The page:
John Deere Maintenance Monday: Tires in sandy soil | Living the Country Life
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John Deere Maintenance Monday: Tires in sandy soil

Fluid in tires sounds like it may solve traction problems, but compact tractors aren't that bag and won't hold much fluid.

Radio interview source: Walter Tubbs, Ag Instructor, Arkansas State University

 
In this edition of Maintenance Monday, we're answering a question from Lyn in Wisconsin. He has a food plot in very sandy soil, and has a hard time working the ground, especially on the turns. His compact tractor is not a four-wheel-drive. Will fluid in the tires help the traction?
 
Walter Tubbs is a John Deere ag tech instructor at Arkansas State University-Beebe. He says it can be tricky to turn in loose soil if the wheels don't have anything to bite on. The soil tends to push up and away. Lyn could put fluid in the tires, but the tires on a compact tractor aren't that big and won't hold much fluid. 
 
"It sounds like maybe his implement may be a little big for the tractor, or a little heavy on the back," he says. "And instead of putting fluid in the tires, he may look at possibly getting some weights and putting some front weight on the tractor, as far to put more weight on the front end so when he does turn, there's pressure on the tires that will make it turn."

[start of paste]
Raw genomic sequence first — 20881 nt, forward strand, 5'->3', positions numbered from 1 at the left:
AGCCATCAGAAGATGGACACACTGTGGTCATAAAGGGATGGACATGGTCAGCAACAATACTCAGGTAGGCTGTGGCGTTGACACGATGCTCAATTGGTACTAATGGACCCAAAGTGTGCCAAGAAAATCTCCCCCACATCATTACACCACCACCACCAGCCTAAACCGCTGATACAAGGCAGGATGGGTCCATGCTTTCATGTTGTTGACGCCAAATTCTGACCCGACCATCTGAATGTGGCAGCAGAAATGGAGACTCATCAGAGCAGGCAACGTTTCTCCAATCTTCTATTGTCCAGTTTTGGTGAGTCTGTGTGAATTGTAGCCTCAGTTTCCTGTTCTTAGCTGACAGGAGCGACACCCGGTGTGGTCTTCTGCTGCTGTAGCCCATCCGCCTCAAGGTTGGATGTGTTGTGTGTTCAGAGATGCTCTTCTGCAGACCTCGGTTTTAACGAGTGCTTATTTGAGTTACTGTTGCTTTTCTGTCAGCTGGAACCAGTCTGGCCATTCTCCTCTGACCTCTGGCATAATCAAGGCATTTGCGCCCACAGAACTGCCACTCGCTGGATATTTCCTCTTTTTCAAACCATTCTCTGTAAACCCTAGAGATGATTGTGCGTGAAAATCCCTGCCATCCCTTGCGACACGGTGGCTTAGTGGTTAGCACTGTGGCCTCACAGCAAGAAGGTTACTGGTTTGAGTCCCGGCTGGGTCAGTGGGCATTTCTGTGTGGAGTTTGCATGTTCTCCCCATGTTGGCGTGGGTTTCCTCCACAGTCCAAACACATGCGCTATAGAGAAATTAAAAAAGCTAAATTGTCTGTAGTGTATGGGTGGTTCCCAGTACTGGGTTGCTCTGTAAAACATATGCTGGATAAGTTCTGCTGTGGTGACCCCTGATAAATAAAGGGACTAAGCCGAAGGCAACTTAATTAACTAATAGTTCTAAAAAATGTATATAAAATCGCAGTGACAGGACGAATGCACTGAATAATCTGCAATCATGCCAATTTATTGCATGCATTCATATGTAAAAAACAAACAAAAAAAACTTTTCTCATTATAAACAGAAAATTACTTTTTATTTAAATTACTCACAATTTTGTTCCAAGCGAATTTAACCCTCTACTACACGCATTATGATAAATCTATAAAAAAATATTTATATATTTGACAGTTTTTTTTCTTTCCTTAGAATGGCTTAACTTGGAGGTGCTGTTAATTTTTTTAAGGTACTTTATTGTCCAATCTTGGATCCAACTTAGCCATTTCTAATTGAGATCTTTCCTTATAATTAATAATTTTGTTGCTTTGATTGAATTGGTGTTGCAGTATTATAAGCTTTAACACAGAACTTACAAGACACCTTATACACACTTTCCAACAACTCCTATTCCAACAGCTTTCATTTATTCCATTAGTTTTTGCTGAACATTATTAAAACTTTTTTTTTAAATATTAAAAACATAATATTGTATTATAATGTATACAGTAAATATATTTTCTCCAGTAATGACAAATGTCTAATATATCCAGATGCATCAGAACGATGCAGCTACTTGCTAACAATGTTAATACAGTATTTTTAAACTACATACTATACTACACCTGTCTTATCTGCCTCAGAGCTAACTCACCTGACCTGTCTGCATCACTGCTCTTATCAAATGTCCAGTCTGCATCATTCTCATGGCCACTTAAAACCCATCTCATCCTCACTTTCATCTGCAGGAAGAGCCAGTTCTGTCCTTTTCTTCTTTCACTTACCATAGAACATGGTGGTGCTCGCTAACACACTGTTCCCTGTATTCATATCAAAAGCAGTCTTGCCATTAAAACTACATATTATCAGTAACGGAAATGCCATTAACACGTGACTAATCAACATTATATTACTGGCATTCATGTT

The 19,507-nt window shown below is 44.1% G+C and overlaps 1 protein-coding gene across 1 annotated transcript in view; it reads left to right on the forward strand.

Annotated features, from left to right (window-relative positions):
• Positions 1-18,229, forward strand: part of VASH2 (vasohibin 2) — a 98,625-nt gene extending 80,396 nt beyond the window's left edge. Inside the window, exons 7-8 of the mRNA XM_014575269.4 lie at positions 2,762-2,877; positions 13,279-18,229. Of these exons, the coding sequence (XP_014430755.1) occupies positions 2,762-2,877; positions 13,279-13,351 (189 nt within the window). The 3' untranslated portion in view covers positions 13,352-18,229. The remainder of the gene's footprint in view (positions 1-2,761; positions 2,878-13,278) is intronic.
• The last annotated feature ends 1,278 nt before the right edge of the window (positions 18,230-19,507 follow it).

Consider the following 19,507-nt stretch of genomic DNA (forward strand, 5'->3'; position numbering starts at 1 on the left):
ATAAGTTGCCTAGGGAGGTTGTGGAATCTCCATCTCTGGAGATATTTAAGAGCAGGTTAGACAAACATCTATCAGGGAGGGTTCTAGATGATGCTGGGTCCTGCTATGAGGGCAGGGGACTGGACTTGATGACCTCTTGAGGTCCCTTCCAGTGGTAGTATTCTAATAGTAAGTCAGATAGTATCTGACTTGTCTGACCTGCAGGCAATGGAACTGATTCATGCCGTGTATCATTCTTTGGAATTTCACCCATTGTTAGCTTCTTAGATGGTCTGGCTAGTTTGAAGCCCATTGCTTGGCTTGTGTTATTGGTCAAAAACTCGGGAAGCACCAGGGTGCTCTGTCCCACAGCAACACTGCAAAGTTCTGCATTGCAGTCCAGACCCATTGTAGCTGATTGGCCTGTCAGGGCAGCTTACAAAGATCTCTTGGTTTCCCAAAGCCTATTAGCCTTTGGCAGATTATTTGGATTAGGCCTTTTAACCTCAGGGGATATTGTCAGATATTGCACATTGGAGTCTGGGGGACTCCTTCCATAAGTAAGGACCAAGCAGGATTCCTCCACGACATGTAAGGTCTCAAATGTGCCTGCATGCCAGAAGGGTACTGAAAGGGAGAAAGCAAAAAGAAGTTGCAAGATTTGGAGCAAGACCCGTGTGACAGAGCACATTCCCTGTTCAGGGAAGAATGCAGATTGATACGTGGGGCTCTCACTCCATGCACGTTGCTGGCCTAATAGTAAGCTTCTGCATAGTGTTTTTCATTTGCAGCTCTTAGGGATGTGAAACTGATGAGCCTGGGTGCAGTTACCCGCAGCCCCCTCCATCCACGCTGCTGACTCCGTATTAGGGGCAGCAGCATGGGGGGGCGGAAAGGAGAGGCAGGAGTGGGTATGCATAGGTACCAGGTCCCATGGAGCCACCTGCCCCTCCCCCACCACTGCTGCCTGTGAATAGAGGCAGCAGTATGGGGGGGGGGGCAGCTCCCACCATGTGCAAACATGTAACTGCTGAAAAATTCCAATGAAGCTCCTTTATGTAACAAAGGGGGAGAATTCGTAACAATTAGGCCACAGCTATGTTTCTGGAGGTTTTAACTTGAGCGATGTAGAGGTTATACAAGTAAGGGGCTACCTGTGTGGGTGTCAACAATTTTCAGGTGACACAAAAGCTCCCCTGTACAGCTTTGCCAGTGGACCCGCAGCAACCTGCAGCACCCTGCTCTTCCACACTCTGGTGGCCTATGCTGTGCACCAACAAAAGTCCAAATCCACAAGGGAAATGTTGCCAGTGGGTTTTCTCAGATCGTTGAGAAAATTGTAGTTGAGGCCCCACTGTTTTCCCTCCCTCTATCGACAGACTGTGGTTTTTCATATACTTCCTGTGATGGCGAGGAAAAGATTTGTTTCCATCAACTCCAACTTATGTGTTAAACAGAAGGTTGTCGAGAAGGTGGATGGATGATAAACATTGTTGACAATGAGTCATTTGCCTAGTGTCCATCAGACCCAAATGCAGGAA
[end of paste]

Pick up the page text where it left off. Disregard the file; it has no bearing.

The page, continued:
Most owners' manuals have a section on proper ballasting. There should be information on  how much weight can be on the front in relation to the size of the implement on the back.
 
"Some of that could be putting fluid in the rear tires also as far as for traction, but it seems like he's really just complaining about the turns and not so much the pulling, which leads me to believe that he doesn't have enough weight on the front end," says Tubbs. "It doesn't say that he's got a front end loader on it, which if he had a front end loader, that would add a little more weight up front and give it a little more ability to turn."
 
Another option is to make sure you have the right set of tires. Floatation tires have a wider footprint. They offer grip, but help the tractor stay on top of soft soils rather than dig in. Talk to your dealer if you still have questions.

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